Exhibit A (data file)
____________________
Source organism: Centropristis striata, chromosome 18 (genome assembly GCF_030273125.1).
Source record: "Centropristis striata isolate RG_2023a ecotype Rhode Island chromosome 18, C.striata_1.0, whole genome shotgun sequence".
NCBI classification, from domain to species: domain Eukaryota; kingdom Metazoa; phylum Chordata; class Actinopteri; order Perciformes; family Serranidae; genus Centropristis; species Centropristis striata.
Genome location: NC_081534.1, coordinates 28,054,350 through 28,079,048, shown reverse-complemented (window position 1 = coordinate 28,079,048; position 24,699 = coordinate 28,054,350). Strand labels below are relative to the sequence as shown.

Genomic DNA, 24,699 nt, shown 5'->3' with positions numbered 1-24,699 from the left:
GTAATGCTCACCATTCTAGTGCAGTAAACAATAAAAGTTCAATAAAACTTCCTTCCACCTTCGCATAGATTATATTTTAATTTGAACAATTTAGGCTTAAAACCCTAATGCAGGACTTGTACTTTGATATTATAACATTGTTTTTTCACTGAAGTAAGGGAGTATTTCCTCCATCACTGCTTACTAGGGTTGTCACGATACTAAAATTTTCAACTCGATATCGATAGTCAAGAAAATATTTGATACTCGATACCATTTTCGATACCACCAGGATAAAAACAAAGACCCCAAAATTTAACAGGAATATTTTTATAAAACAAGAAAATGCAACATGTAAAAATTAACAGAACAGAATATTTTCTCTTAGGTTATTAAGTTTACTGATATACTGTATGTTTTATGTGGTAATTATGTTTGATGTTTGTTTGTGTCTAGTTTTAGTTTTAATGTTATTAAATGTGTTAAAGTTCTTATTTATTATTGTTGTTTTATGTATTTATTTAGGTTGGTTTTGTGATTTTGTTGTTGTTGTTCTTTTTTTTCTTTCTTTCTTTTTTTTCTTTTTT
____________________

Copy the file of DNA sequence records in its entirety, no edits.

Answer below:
Source organism: Centropristis striata, chromosome 18 (genome assembly GCF_030273125.1).
Source record: "Centropristis striata isolate RG_2023a ecotype Rhode Island chromosome 18, C.striata_1.0, whole genome shotgun sequence".
NCBI classification, from domain to species: domain Eukaryota; kingdom Metazoa; phylum Chordata; class Actinopteri; order Perciformes; family Serranidae; genus Centropristis; species Centropristis striata.
Genome location: NC_081534.1, coordinates 28,054,350 through 28,079,048, shown reverse-complemented (window position 1 = coordinate 28,079,048; position 24,699 = coordinate 28,054,350). Strand labels below are relative to the sequence as shown.

Genomic DNA, 24,699 nt, shown 5'->3' with positions numbered 1-24,699 from the left:
GTAATGCTCACCATTCTAGTGCAGTAAACAATAAAAGTTCAATAAAACTTCCTTCCACCTTCGCATAGATTATATTTTAATTTGAACAATTTAGGCTTAAAACCCTAATGCAGGACTTGTACTTTGATATTATAACATTGTTTTTTCACTGAAGTAAGGGAGTATTTCCTCCATCACTGCTTACTAGGGTTGTCACGATACTAAAATTTTCAACTCGATATCGATAGTCAAGAAAATATTTGATACTCGATACCATTTTCGATACCACCAGGATAAAAACAAAGACCCCAAAATTTAACAGGAATATTTTTATAAAACAAGAAAATGCAACATGTAAAAATTAACAGAACAGAATATTTTCTCTTAGGTTATTAAGTTTACTGATATACTGTATGTTTTATGTGGTAATTATGTTTGATGTTTGTTTGTGTCTAGTTTTAGTTTTAATGTTATTAAATGTGTTAAAGTTCTTATTTATTATTGTTGTTTTATGTATTTATTTAGGTTGGTTTTGTGATTTTGTTGTTGTTGTTCTTTTTTTTCTTTCTTTCTTTTTTTTCTTTTTT